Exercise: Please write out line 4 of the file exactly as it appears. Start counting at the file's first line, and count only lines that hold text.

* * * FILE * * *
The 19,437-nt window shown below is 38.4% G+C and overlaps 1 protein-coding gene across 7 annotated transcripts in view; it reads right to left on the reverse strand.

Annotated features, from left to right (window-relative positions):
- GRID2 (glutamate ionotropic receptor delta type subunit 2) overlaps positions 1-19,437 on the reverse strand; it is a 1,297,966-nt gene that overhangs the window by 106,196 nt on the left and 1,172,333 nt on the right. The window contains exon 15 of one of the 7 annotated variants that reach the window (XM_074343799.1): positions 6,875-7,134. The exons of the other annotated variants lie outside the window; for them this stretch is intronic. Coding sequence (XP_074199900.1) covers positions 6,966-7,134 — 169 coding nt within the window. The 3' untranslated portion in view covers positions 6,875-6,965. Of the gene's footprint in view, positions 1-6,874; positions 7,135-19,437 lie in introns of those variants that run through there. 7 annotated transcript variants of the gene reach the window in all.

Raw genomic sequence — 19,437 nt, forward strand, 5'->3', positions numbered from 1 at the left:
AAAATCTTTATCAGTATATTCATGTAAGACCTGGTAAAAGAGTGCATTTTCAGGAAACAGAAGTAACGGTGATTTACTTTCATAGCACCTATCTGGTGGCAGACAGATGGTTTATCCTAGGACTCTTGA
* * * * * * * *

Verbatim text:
Raw genomic sequence — 19,437 nt, forward strand, 5'->3', positions numbered from 1 at the left: